Young adults with higher than normal blood sugar levels that signal prediabetes were more likely to be hospitalised for heart attack compared to their peers with normal blood sugar levels, according to a research. Having prediabetes means that one's blood sugar levels are higher than normal, with fasting blood sugar between 100 to 125 mg/dL, although not high enough to be diagnosed as Type 2 diabetes. Prediabetes is common and increases the risk of developing Type 2 diabetes. The study found that young adults with prediabetes had 1.7 times higher chances of being hospitalised for a heart attack compared to their peers without prediabetes. "Prediabetes, if left untreated, can significantly impact health and can progress to Type 2 diabetes, which is known to increase a person's risk for cardiovascular disease," said Akhil Jain, a resident physician at Mercy Catholic Medical Center in the US.
"With heart attacks happening increasingly in young adults, our study was focused on defining the risk factors pertinent to this young population, so that future scientific guidelines and health policies may be better able to address cardiovascular disease risks in relation to prediabetes," he added. The findings were presented at the American Heart Association's Quality of Care and Outcomes Research Scientific Sessions 2022. Researchers reviewed patient health records from the year 2018 for heart attack-related hospitalisations among young adults, ages 18 to 44 years old. The analysis found that of the more than 7.8 million young adults hospitalised for heart attack, more than 31,000 had blood sugar levels correlating to prediabetes. Among those with prediabetes, the incidence of heart attack was 2.15 per cent compared to 0.3 per cent in young adults with normal blood sugar levels.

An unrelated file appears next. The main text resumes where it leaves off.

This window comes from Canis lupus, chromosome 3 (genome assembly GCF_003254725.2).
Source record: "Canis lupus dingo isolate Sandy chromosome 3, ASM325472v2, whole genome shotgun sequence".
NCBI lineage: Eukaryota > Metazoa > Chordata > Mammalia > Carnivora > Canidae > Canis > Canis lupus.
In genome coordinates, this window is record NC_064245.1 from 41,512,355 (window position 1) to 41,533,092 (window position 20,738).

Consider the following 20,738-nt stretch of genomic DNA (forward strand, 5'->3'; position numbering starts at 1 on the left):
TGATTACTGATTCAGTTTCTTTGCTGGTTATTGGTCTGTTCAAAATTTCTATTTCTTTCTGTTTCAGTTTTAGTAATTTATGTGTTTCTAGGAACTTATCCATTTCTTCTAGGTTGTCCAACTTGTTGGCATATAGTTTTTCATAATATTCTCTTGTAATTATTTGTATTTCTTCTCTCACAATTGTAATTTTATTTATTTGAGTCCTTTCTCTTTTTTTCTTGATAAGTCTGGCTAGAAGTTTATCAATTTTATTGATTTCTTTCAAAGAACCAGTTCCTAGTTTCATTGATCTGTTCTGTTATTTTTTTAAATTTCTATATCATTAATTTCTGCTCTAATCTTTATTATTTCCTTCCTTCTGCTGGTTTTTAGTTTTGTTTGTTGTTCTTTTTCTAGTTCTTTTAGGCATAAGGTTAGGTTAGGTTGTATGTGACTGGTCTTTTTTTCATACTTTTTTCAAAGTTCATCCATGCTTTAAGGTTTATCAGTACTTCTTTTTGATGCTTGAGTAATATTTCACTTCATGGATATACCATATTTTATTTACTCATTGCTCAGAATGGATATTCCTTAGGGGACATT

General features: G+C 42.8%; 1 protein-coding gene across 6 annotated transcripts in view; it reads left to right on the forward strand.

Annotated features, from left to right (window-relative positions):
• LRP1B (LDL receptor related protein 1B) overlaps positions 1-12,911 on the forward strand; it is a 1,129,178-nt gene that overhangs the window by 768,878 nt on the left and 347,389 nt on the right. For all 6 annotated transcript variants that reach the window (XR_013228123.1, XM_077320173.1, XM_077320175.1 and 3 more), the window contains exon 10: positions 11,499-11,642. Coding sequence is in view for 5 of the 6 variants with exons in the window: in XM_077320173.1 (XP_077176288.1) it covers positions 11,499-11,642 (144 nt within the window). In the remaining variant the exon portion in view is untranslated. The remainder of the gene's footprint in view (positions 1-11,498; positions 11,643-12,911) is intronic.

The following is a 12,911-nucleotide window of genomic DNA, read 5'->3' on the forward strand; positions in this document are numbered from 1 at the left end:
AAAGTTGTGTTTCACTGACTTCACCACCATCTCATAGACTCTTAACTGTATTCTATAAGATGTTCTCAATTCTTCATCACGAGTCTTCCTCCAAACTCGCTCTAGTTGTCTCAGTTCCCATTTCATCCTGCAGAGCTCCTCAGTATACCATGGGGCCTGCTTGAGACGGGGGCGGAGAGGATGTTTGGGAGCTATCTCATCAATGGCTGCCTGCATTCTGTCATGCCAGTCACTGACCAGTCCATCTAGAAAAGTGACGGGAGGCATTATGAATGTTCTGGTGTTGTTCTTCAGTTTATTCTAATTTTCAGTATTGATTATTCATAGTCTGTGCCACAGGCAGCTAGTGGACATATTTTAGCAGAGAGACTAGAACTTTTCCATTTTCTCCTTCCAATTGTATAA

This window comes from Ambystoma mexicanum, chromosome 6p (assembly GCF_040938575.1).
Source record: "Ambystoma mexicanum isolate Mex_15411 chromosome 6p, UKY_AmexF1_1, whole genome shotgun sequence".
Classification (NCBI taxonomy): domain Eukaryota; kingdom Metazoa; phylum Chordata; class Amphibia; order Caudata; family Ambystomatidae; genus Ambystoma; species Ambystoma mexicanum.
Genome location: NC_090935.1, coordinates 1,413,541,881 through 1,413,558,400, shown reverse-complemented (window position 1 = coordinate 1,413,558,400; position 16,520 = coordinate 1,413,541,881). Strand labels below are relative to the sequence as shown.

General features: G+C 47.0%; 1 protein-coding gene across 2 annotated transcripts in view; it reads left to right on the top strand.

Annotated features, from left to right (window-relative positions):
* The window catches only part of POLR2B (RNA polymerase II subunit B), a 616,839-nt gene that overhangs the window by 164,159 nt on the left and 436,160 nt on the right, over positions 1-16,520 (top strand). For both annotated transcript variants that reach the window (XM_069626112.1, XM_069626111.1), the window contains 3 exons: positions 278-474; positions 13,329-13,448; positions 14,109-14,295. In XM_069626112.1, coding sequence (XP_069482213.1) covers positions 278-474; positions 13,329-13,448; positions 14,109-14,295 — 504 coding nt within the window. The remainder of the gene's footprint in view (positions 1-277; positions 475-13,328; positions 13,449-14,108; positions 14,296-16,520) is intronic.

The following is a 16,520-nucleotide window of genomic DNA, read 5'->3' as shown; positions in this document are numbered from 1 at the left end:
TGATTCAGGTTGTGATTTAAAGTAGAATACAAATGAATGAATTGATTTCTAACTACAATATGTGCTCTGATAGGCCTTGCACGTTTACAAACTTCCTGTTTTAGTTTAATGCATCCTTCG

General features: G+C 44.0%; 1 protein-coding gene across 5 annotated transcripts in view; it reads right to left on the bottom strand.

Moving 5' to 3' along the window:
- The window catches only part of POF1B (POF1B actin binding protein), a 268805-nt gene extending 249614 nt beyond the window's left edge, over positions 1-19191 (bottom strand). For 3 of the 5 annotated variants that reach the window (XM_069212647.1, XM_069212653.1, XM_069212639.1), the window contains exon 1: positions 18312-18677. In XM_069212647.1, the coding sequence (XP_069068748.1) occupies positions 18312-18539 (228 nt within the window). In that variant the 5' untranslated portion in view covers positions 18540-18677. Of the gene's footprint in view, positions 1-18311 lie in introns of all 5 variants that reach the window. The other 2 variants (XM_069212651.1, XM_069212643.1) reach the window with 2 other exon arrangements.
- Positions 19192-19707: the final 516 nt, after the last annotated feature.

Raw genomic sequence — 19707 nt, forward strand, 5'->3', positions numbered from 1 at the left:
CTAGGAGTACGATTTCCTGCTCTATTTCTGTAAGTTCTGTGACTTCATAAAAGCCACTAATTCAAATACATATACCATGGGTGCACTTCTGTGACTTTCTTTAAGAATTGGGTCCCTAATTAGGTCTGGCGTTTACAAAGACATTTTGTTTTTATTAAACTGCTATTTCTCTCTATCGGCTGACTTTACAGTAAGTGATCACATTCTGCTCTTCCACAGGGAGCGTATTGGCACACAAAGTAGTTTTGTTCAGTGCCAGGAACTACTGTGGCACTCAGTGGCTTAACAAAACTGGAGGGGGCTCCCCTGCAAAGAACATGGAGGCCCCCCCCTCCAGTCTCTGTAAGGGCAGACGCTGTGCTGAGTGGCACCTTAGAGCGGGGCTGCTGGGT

Adults with prediabetes were also more likely than their peers without prediabetes to have high cholesterol and obesity. However, "despite having higher chances of having a heart attack, the young adults with prediabetes did not have higher incidences of other major adverse cardiovascular events, such as cardiac arrest or stroke," Jain said. While prediabetes is a precursor to Type 2 diabetes and other serious health complications, it can be reversed. Many of the steps taken to prevent prediabetes are the same steps to prevent heart disease. Eating a healthy diet, quitting smoking, cutting down on stress, being physically active and losing weight, if needed, are all meaningful ways to reverse a prediabetes diagnosis.